Once called Bytown, this city had a place of great merriment, a place where thirsty labourers and travelers alike would gather to relax and have fun…it was Ottawa’s first pub, a place called Firth’s Tavern. The Nation’s Capital has all but forgotten where this entertainment mecca was located and if we want to remind oursleves that fun is not forgotten here, maybe we should not forget where fun began. Let’s find where we once relaxed, partied and had fun…let’s find our Firth Tavern.
Maps and sketches drawn by Colonel John By upon his arrival in this area in the early 1800’s survey this area for his ambitious Rideau Canal project that started in 1826. At the time, Philemon Wright had set up his abode in 1800 across the river in Hull, and Ottawa saw its first settlers on the other side of the river soon after. The once unpopulated wilderness of the area soon saw American Loyalists, retired military personnel, and entrepreneurs staking out properties along with general labourers who built the structures needed for this developing lumber town. Colonel By sketched the Chaudiere Islands and Lebreton Flats area and within his sketches there is a place labelled “Mrs. Firth’s Tavern.
According to the “Journey To Nationhood”, an amazing website devoted to the history of Ottawa, the tavern was originally the “Chaudiere Inn” owned by Miss Dalmahoy, a brazen Scottish woman who soon married Isaac Firth. Together they opened the area’s first watering hole, “Firth’s Tavern” in 1819. Thirsty travelers, fur traders, voyageurs and military personnel of the time all gathered at this new pub where beer and food could be had. Originally a log cabin structure, the Firth’s expanded their tavern operation to include a two storey hotel, stables and barn structures to accommodate the town’s growing population.
Wild nights of partying beside the rushing waters of the nearby Chaudiere Falls entertained a mix of people from all walks of life…decorated military captains drank among grit covered mill workers and soaked raftsmen of the lumber trade. It was a place where stories were told, songs were sung and the vibrancy of what was to become the Nation’s Capital was born.
The pub was almost closed when Lebreton who purchased the lands nearby tried to evict the Firth’s but Governor General Dalhousie, knowing the importance it had in the community, came to the rescue and saved Firth’s Tavern from closing. The Firth’s operated the pub until 1832, but future owners of the tavern stopped serving in 1836. The tavern then closed around 1860 and was soon forgotten as Ottawa’s landscape evolved and development covered any remains of this once important gathering place. So where was the tavern? Is there anything left to remind us of where our ancestors partied?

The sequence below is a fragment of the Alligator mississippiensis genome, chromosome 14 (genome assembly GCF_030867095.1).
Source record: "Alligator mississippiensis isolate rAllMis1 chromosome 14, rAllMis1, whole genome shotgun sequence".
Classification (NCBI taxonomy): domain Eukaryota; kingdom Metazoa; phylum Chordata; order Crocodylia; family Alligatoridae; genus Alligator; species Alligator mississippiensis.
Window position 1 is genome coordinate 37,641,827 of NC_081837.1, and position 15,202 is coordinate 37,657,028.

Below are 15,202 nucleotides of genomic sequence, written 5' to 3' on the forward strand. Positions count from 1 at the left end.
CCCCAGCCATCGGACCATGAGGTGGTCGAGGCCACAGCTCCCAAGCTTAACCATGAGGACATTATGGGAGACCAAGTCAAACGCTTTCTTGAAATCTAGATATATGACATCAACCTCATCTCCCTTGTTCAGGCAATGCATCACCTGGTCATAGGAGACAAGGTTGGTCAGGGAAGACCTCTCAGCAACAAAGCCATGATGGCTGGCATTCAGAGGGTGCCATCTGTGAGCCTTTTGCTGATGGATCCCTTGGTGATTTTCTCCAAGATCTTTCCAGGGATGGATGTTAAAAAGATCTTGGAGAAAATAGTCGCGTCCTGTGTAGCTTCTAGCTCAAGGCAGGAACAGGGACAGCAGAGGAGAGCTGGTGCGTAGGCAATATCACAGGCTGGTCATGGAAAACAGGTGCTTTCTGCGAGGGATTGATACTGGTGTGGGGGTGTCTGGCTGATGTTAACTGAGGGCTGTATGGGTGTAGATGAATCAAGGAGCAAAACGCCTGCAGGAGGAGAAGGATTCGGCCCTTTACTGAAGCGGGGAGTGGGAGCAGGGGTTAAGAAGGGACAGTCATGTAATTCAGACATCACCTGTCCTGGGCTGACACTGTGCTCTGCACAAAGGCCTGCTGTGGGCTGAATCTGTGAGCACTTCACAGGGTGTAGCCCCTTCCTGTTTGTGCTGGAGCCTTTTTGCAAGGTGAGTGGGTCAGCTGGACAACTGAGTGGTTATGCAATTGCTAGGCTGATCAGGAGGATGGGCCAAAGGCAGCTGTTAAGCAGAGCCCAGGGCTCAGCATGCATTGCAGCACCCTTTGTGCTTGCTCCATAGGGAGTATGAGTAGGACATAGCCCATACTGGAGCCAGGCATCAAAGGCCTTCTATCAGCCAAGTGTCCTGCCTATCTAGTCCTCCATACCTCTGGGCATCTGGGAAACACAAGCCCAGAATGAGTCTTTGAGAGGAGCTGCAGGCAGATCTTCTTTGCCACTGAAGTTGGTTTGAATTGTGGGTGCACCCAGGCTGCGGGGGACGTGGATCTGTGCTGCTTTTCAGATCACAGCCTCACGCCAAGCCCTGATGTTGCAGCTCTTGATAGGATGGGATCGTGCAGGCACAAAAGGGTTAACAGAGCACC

The radical re-development of the Lebreton Flats area wiped clean any visible traces of Firth’s Tavern, but super-imposing old maps onto modern ones we can pinpoint the area where the tavern once stood. This shows that it was located on property that is now the
Canadian War Museum, on the North East end of the building. The current museum was opened in 2005, but before construction would have began, an archeological assessment would have to be completed. A quick check turned up the archeological assessment of the area that indeed was conducted between 2002-2004. The report by Past Recovery Archeological Services Inc. states a foundation was unearthed and labeled as site ‘Bi-Fw-53” …this was Firth’s Tavern. A Stage 4 assessment at the Firth Tavern site (BiFW-53) was completed by Jacques Whitford Environment Ltd. in 2005 and it was found that “remnants included a small part of the original circa 1818- 1819 log tavern building, the stone foundation from a late 1830s addition to the second tavern building constructed in the late 1820s, and the southern portion of a stable or shed to the east of the tavern complex constructed in the early 1830s. The artifact assemblage led the researchers to conclude that the tavern had likely ceased operations sometime in the early 1860s.”
Following the investigation of unearthing Firth’s Tavern it was decided that “there were no further concerns for the Firth Tavern site” and it was subsequently reburied and built over. No remains or plaque have yet to be erected on the site to indicate its location or the history of the tavern where Ottawa’s first publicly poured drinks occurred. Today, a garden and concrete path cover the site and it is largely forgotten by most residents who pass by it each day.
Using Colonel By’s original map and sketch I was able to recreate an image of how Firth’s Tavern would have looked during its heyday as Ottawa’s party place. The original log cabin tavern of 1819 and the addition of the two-storey hotel and stables are as accurately portrayed to the best of my interpretation of the old maps and knowledge of 1820s architecture allow.
As we ramp up to our Ottawa 2017 celebrations next year it would only seem fitting if we could somehow once again pour a beer or two and party like our ancestors did at the same spot where we gathered to do so 200 years ago. Let’s not forget where the city once had fun.
Andrew King, April 27, 2016
Library and Archives Canada – MIKAN 2837923, C-000226
Journey To Nationhood, journeytonationhood.com/firths-tavern/